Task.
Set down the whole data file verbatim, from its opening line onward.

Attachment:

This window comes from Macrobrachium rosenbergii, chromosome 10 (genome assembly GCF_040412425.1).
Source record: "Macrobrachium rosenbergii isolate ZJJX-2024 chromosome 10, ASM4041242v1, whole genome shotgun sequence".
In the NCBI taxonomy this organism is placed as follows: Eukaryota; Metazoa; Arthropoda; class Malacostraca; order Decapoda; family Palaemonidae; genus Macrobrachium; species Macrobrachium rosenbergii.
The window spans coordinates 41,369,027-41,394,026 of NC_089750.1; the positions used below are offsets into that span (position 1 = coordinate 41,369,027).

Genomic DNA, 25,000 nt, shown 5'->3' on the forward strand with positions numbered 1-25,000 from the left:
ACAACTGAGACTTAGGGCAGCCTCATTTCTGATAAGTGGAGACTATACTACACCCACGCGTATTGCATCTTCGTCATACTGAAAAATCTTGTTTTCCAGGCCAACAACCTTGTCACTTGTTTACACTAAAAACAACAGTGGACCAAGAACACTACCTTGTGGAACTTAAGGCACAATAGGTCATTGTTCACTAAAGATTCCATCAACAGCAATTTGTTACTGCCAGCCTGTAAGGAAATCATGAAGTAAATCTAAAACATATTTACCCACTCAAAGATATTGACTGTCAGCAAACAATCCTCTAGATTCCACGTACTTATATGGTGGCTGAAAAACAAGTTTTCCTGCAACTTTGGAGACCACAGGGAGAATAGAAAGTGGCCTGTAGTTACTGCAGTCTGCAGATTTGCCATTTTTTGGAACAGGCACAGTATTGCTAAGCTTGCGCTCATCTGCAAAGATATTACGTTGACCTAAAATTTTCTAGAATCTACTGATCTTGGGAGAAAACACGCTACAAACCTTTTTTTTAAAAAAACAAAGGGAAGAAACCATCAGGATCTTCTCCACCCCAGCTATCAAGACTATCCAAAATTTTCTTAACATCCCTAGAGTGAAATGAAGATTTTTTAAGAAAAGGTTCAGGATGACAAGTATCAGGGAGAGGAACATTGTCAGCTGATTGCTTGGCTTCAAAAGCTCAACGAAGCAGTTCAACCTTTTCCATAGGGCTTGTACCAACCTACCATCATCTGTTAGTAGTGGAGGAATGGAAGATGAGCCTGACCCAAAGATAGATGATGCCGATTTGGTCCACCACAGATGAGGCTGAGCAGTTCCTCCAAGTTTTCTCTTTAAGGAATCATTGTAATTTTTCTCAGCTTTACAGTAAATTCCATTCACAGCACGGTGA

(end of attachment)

This window comes from Macrobrachium rosenbergii, chromosome 10 (genome assembly GCF_040412425.1).
Source record: "Macrobrachium rosenbergii isolate ZJJX-2024 chromosome 10, ASM4041242v1, whole genome shotgun sequence".
In the NCBI taxonomy this organism is placed as follows: Eukaryota; Metazoa; Arthropoda; class Malacostraca; order Decapoda; family Palaemonidae; genus Macrobrachium; species Macrobrachium rosenbergii.
The window spans coordinates 41,369,027-41,394,026 of NC_089750.1; the positions used below are offsets into that span (position 1 = coordinate 41,369,027).

Genomic DNA, 25,000 nt, shown 5'->3' on the forward strand with positions numbered 1-25,000 from the left:
ACAACTGAGACTTAGGGCAGCCTCATTTCTGATAAGTGGAGACTATACTACACCCACGCGTATTGCATCTTCGTCATACTGAAAAATCTTGTTTTCCAGGCCAACAACCTTGTCACTTGTTTACACTAAAAACAACAGTGGACCAAGAACACTACCTTGTGGAACTTAAGGCACAATAGGTCATTGTTCACTAAAGATTCCATCAACAGCAATTTGTTACTGCCAGCCTGTAAGGAAATCATGAAGTAAATCTAAAACATATTTACCCACTCAAAGATATTGACTGTCAGCAAACAATCCTCTAGATTCCACGTACTTATATGGTGGCTGAAAAACAAGTTTTCCTGCAACTTTGGAGACCACAGGGAGAATAGAAAGTGGCCTGTAGTTACTGCAGTCTGCAGATTTGCCATTTTTTGGAACAGGCACAGTATTGCTAAGCTTGCGCTCATCTGCAAAGATATTACGTTGACCTAAAATTTTCTAGAATCTACTGATCTTGGGAGAAAACACGCTACAAACCTTTTTTTTAAAAAAACAAAGGGAAGAAACCATCAGGATCTTCTCCACCCCAGCTATCAAGACTATCCAAAATTTTCTTAACATCCCTAGAGTGAAATGAAGATTTTTTAAGAAAAGGTTCAGGATGACAAGTATCAGGGAGAGGAACATTGTCAGCTGATTGCTTGGCTTCAAAAGCTCAACGAAGCAGTTCAACCTTTTCCATAGGGCTTGTACCAACCTACCATCATCTGTTAGTAGTGGAGGAATGGAAGATGAGCCTGACCCAAAGATAGATGATGCCGATTTGGTCCACCACAGATGAGGCTGAGCAGTTCCTCCAAGTTTTCTCTTTAAGGAATCATTGTAATTTTTCTCAGCTTTACAGTAAATTCCATTCACAGCACGGTGA